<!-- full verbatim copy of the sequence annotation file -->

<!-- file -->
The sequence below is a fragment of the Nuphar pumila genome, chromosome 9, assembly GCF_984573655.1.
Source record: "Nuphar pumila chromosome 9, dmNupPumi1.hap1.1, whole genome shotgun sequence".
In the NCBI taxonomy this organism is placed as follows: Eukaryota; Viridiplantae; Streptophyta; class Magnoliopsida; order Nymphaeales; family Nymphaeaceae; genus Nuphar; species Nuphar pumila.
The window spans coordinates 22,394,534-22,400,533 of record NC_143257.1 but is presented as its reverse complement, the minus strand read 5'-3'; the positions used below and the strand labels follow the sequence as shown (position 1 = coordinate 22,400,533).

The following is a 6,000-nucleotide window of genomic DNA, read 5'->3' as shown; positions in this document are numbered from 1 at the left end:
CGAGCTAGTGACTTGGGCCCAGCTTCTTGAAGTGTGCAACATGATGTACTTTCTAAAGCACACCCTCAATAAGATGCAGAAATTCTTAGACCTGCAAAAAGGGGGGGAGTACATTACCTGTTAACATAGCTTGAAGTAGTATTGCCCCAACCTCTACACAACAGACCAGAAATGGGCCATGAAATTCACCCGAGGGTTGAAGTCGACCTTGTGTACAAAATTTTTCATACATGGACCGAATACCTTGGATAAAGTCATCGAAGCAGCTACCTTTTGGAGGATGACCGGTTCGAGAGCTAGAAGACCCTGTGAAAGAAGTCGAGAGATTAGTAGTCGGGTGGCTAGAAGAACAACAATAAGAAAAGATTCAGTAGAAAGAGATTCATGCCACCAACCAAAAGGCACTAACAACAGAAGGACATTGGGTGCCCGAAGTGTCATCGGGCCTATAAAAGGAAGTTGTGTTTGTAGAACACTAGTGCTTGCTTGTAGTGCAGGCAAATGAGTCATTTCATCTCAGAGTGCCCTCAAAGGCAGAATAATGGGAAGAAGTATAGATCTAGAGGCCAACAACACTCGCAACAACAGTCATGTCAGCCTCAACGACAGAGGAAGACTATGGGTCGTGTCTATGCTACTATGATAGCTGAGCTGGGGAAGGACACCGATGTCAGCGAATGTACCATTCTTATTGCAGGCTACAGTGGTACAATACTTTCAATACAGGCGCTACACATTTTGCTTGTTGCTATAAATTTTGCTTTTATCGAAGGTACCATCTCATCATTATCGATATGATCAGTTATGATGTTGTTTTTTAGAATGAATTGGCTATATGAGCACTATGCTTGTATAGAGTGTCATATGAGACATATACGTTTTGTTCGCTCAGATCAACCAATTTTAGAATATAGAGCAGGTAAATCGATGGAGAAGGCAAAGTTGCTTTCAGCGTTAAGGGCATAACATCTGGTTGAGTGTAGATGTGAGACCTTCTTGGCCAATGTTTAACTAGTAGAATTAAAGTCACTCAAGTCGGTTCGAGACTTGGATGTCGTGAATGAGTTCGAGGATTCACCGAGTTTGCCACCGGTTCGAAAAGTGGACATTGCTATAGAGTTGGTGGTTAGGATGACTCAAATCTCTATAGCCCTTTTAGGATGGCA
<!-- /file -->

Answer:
The sequence below is a fragment of the Nuphar pumila genome, chromosome 9, assembly GCF_984573655.1.
Source record: "Nuphar pumila chromosome 9, dmNupPumi1.hap1.1, whole genome shotgun sequence".
In the NCBI taxonomy this organism is placed as follows: Eukaryota; Viridiplantae; Streptophyta; class Magnoliopsida; order Nymphaeales; family Nymphaeaceae; genus Nuphar; species Nuphar pumila.
The window spans coordinates 22,394,534-22,400,533 of record NC_143257.1 but is presented as its reverse complement, the minus strand read 5'-3'; the positions used below and the strand labels follow the sequence as shown (position 1 = coordinate 22,400,533).

The following is a 6,000-nucleotide window of genomic DNA, read 5'->3' as shown; positions in this document are numbered from 1 at the left end:
CGAGCTAGTGACTTGGGCCCAGCTTCTTGAAGTGTGCAACATGATGTACTTTCTAAAGCACACCCTCAATAAGATGCAGAAATTCTTAGACCTGCAAAAAGGGGGGGAGTACATTACCTGTTAACATAGCTTGAAGTAGTATTGCCCCAACCTCTACACAACAGACCAGAAATGGGCCATGAAATTCACCCGAGGGTTGAAGTCGACCTTGTGTACAAAATTTTTCATACATGGACCGAATACCTTGGATAAAGTCATCGAAGCAGCTACCTTTTGGAGGATGACCGGTTCGAGAGCTAGAAGACCCTGTGAAAGAAGTCGAGAGATTAGTAGTCGGGTGGCTAGAAGAACAACAATAAGAAAAGATTCAGTAGAAAGAGATTCATGCCACCAACCAAAAGGCACTAACAACAGAAGGACATTGGGTGCCCGAAGTGTCATCGGGCCTATAAAAGGAAGTTGTGTTTGTAGAACACTAGTGCTTGCTTGTAGTGCAGGCAAATGAGTCATTTCATCTCAGAGTGCCCTCAAAGGCAGAATAATGGGAAGAAGTATAGATCTAGAGGCCAACAACACTCGCAACAACAGTCATGTCAGCCTCAACGACAGAGGAAGACTATGGGTCGTGTCTATGCTACTATGATAGCTGAGCTGGGGAAGGACACCGATGTCAGCGAATGTACCATTCTTATTGCAGGCTACAGTGGTACAATACTTTCAATACAGGCGCTACACATTTTGCTTGTTGCTATAAATTTTGCTTTTATCGAAGGTACCATCTCATCATTATCGATATGATCAGTTATGATGTTGTTTTTTAGAATGAATTGGCTATATGAGCACTATGCTTGTATAGAGTGTCATATGAGACATATACGTTTTGTTCGCTCAGATCAACCAATTTTAGAATATAGAGCAGGTAAATCGATGGAGAAGGCAAAGTTGCTTTCAGCGTTAAGGGCATAACATCTGGTTGAGTGTAGATGTGAGACCTTCTTGGCCAATGTTTAACTAGTAGAATTAAAGTCACTCAAGTCGGTTCGAGACTTGGATGTCGTGAATGAGTTCGAGGATTCACCGAGTTTGCCACCGGTTCGAAAAGTGGACATTGCTATAGAGTTGGTGGTTAGGATGACTCAAATCTCTATAGCCCTTTTAGGATGGCA